Simon Urban's book can be read as an appeal to return to a pre-1968 liberalism, of a kind Löning's party once supported. It can easily be argued that such a liberalism has never existed, no more than a 'true' or 'real' socialism has ever existed, and so the return Urban advocates is to a never-never land. As every bit Peter Pan as the alternative-future, 'the-Berlin-Wall-never-fell', socialist East Germany still standing in 2011, where Urban sets his stage. Here, underneath the techno-geek veneer, with almost all socialist cars running on stinking bio-fuel – and telecommunications (i.e. spying) technology being the only scientific field where the East has the edge – everything's as it never was. The East runs on, cocooned in an impenetrable smog that separates it from history. Its inhabitants chunt on, dragging their inferiority complexes regarding western trouser-wear & cars behind them, made miserable by the Stasi but cynical of any political challenge to the status quo. Many western readers – and perhaps even some who grew up or even lived as adults in the east – appear to have enjoyed the caricatures, denied real choice through a relationship with history, that the book allows us to see through the smog.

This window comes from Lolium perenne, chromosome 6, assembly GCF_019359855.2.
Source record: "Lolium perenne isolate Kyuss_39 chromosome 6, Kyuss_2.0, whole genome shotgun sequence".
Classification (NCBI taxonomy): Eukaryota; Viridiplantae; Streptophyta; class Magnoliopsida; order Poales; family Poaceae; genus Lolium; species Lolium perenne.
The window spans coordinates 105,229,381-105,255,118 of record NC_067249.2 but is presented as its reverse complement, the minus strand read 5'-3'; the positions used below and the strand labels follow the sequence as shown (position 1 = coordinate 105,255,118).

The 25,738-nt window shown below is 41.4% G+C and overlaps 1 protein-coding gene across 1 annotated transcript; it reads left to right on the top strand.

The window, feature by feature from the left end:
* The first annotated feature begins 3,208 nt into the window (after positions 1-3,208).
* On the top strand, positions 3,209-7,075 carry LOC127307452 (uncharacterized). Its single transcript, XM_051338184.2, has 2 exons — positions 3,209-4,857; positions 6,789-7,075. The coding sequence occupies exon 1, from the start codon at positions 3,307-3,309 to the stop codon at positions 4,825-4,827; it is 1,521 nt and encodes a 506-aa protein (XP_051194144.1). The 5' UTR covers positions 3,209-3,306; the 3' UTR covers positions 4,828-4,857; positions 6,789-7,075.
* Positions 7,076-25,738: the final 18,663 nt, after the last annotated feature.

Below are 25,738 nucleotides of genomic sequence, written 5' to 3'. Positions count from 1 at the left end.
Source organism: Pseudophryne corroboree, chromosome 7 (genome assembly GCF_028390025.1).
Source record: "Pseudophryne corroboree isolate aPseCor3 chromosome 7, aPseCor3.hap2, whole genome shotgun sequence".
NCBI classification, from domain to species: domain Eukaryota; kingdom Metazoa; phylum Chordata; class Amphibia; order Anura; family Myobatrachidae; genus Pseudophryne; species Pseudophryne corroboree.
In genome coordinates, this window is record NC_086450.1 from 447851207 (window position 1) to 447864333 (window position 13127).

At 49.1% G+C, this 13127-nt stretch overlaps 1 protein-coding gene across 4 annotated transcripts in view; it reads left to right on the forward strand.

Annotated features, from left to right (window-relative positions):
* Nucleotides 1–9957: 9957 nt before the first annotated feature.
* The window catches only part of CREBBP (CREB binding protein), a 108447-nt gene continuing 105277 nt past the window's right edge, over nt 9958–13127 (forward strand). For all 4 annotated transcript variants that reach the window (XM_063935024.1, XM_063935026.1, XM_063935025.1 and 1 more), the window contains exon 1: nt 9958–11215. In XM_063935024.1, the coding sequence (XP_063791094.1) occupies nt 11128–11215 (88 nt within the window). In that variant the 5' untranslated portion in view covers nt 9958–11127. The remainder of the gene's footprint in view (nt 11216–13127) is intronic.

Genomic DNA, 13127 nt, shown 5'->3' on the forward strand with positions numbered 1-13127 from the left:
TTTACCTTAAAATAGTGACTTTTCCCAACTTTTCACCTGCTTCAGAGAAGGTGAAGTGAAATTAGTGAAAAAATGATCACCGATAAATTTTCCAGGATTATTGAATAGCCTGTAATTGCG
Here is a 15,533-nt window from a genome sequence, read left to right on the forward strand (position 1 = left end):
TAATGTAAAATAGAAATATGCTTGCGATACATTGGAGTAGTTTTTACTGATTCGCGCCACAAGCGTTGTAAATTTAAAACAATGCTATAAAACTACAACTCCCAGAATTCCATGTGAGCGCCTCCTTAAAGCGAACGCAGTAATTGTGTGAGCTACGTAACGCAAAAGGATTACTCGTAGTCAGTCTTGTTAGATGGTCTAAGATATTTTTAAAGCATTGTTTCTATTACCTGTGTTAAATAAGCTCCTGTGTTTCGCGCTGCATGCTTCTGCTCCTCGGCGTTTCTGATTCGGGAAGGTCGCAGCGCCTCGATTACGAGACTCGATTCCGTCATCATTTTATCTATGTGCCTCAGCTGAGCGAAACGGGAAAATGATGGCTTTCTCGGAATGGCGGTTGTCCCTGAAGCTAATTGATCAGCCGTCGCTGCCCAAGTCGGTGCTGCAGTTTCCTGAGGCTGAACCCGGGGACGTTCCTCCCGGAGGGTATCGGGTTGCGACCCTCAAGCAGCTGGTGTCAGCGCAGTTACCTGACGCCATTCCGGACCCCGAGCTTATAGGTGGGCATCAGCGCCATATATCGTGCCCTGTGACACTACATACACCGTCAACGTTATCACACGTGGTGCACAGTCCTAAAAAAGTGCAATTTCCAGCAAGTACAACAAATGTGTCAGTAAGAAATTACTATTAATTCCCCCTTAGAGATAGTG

iQuoted in Die Tageszeitung, 12.6.2013: http://www.taz.de/1/archiv/digitaz/artikel/?ressort=a1&dig=2013%2F06%2F12%2Fa0039&cHash=437ff57bae0c6218c4a2c9de90e73a64
ii This and all other excerpts from my novel are my own translations from Urban, Simon. Plan D. 2013. p. 448
iiiIbid, p. 498-499
ivIbid, p. 551